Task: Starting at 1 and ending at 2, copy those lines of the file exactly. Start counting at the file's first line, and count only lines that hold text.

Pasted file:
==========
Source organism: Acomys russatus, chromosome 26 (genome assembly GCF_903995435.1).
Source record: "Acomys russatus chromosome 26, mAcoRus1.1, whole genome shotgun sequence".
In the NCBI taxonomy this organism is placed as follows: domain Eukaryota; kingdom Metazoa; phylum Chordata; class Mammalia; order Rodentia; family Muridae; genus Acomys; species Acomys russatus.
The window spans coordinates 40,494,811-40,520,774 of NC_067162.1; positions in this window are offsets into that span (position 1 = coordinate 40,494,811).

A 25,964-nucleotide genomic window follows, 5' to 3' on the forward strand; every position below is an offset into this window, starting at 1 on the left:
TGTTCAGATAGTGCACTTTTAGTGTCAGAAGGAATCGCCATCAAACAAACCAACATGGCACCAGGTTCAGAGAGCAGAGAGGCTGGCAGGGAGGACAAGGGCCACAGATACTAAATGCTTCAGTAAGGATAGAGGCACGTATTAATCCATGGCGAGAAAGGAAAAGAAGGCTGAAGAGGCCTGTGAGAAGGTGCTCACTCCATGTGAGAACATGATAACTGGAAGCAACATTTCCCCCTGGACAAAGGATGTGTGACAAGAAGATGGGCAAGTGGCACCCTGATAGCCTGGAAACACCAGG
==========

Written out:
Source organism: Acomys russatus, chromosome 26 (genome assembly GCF_903995435.1).
Source record: "Acomys russatus chromosome 26, mAcoRus1.1, whole genome shotgun sequence".